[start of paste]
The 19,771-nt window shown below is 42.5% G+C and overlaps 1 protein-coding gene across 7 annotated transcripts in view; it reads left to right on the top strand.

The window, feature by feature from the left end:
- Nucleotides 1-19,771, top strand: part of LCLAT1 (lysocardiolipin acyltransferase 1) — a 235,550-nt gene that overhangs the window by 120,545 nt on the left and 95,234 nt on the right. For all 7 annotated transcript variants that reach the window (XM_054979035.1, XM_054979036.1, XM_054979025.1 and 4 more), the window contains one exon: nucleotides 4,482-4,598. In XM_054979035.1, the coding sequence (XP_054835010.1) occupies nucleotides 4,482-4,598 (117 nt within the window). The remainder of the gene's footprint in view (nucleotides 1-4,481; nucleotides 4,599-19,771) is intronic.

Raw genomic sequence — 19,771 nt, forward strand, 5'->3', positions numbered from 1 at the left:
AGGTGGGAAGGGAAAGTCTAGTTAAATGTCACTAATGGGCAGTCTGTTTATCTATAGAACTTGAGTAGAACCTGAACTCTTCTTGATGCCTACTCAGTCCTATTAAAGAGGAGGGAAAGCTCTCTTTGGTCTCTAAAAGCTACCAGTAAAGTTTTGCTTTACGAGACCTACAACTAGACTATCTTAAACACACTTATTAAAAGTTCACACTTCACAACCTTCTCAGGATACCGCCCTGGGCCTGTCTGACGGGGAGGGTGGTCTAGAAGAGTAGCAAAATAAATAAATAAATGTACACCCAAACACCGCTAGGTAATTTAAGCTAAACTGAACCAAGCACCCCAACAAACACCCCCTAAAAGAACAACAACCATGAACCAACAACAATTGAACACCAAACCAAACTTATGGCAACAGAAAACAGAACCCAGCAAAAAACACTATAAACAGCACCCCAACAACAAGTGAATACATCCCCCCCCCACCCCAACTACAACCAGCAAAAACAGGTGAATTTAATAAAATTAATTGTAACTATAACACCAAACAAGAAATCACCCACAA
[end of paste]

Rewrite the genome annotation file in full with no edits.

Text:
The 19,771-nt window shown below is 42.5% G+C and overlaps 1 protein-coding gene across 7 annotated transcripts in view; it reads left to right on the top strand.

The window, feature by feature from the left end:
- Nucleotides 1-19,771, top strand: part of LCLAT1 (lysocardiolipin acyltransferase 1) — a 235,550-nt gene that overhangs the window by 120,545 nt on the left and 95,234 nt on the right. For all 7 annotated transcript variants that reach the window (XM_054979035.1, XM_054979036.1, XM_054979025.1 and 4 more), the window contains one exon: nucleotides 4,482-4,598. In XM_054979035.1, the coding sequence (XP_054835010.1) occupies nucleotides 4,482-4,598 (117 nt within the window). The remainder of the gene's footprint in view (nucleotides 1-4,481; nucleotides 4,599-19,771) is intronic.

Raw genomic sequence — 19,771 nt, forward strand, 5'->3', positions numbered from 1 at the left:
AGGTGGGAAGGGAAAGTCTAGTTAAATGTCACTAATGGGCAGTCTGTTTATCTATAGAACTTGAGTAGAACCTGAACTCTTCTTGATGCCTACTCAGTCCTATTAAAGAGGAGGGAAAGCTCTCTTTGGTCTCTAAAAGCTACCAGTAAAGTTTTGCTTTACGAGACCTACAACTAGACTATCTTAAACACACTTATTAAAAGTTCACACTTCACAACCTTCTCAGGATACCGCCCTGGGCCTGTCTGACGGGGAGGGTGGTCTAGAAGAGTAGCAAAATAAATAAATAAATGTACACCCAAACACCGCTAGGTAATTTAAGCTAAACTGAACCAAGCACCCCAACAAACACCCCCTAAAAGAACAACAACCATGAACCAACAACAATTGAACACCAAACCAAACTTATGGCAACAGAAAACAGAACCCAGCAAAAAACACTATAAACAGCACCCCAACAACAAGTGAATACATCCCCCCCCCACCCCAACTACAACCAGCAAAAACAGGTGAATTTAATAAAATTAATTGTAACTATAACACCAAACAAGAAATCACCCACAA